Sometimes this more generic approach is necessary. Some clients will need very specific expertise regarding a subject or aspect of their business that they do not understand well enough by themselves.
Before the inputs from various department are heard and added to the project scope, the greater aims and plans for the site as a working business must be acknowledged and determined. By adding in this business understanding and definition phase early on, all other action, meetings and input is governed by a set of key targets, KPI’s and requirements that have been determined first. Value is still added by designers, developers and marketers in later meetings before the project begins in earnest, but now there is a clear direction and set of factors that can drive and govern discussion.
Defining Business Considerations
A minimum viable product is important as it means that the initial idea can easily be tested, validated, improved upon and adjusted. By creating an MVP first, resources are not spent on features / aspects of the site that are not used and do not add significant value. Furthermore, there may be important features or changes that are requested by early adopters / users that they feel would massively improve the experience of using the site. If non-essential features are not a part of the MVP, then this feedback stage could happen sooner as launch would have been earlier. The end result being a more successful business with features that users want and need, built faster and for less cost.
A minimum viable product does not mean a simple or incomplete version of a product. For the process to work properly, the site has to have all of its key functionality working perfectly, as this is necessary to collect proper user feedback and get real opinions on required features / changes beyond “fix the broken issues” or “it will be good when it’s finished”. A complete product is required to give a truly representative experience of a product and correctly validate the concept.
A startup that is evolving in this way means a simpler project to begin with for the agency, instead of a bloated page of ‘nice ideas’ that have been added to over the months or years that the client has been thinking about and defining this project. The following user feedback and feature roll-out stages are key though as these provide a great way for the agency to stay closely tied to and a key part of the businesses growth. By helping to collect user feedback, define project expansion and further phases, the agency adds real value and becomes invaluable.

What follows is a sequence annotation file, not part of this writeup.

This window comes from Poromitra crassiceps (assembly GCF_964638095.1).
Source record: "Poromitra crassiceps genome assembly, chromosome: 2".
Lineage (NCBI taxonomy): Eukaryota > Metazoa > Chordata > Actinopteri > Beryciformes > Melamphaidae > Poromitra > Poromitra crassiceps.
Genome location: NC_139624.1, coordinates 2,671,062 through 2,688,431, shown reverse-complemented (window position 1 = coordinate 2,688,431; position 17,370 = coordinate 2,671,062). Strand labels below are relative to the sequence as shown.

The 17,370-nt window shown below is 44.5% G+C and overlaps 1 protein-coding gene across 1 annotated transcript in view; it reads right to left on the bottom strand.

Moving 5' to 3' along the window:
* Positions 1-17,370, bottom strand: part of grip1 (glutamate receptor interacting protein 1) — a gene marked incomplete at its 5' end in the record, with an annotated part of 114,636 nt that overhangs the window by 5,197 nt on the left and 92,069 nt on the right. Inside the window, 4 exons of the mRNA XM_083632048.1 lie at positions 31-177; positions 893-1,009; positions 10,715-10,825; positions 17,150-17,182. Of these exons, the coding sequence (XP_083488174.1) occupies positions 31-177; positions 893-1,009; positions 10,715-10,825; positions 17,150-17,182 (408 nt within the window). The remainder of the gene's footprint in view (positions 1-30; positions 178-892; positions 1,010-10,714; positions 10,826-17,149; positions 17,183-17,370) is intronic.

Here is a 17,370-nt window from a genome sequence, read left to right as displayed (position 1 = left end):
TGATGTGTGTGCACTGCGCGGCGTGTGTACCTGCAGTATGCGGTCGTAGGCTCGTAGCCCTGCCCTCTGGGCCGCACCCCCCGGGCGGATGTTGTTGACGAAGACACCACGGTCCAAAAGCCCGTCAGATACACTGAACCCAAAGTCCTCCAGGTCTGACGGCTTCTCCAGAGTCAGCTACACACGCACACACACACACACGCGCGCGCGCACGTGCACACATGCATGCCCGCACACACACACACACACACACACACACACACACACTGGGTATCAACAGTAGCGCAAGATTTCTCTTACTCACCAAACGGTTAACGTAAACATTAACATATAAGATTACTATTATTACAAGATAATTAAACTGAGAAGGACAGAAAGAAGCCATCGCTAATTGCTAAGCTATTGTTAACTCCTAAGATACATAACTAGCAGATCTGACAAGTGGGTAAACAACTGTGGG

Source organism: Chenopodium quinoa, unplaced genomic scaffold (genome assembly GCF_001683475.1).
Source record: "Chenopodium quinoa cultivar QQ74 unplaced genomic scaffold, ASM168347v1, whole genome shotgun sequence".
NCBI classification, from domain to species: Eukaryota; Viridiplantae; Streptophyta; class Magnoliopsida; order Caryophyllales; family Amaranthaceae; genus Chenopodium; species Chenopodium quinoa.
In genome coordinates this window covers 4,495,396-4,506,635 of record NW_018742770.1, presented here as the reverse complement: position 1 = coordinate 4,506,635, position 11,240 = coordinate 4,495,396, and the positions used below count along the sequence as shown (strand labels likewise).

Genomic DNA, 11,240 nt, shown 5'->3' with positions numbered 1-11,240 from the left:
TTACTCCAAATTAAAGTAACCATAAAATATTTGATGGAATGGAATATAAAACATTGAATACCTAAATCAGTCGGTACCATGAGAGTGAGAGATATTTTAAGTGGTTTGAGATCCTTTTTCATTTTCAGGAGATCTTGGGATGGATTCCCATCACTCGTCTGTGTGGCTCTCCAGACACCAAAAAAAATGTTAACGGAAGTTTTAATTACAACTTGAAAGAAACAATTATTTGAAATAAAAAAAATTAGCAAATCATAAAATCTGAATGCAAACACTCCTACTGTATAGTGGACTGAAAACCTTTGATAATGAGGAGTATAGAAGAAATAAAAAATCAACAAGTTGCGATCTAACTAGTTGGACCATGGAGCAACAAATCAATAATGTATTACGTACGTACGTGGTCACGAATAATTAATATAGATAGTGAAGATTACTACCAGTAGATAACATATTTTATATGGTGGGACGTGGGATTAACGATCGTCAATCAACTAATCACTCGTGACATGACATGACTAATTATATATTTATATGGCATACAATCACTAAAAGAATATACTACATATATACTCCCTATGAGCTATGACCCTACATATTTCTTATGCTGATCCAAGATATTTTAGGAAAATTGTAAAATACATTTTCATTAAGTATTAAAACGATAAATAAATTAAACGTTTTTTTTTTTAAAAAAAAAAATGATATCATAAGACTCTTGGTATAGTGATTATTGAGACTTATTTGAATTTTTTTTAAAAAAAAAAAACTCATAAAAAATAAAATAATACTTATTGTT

In order to get the most out of the process following the launch of the MVP, key performance indicators need to be defined so that the most vital aspects of the site can be measured and value determined.
The simplest way to begin defining KPI’s is to determine the metrics that would best give feedback on the assumptions that have been made regarding the MVP. Confirming the assumptions that were made to form the first MVP will validate or invalidate initial ideas regarding which aspects of the site will be successful and which need work. This is a good point to start making adjustments and new assumptions regarding the further roll out of new work and features.
One of the difficulties is in properly telling the difference between vanity metrics that appear positive but do not add value to bottom line key business goals like revenue, growth etc. Methods such as split testing should be employed to gather qualitative data that can be used to draw real, tangible conclusions.
Directly Addressing the Problems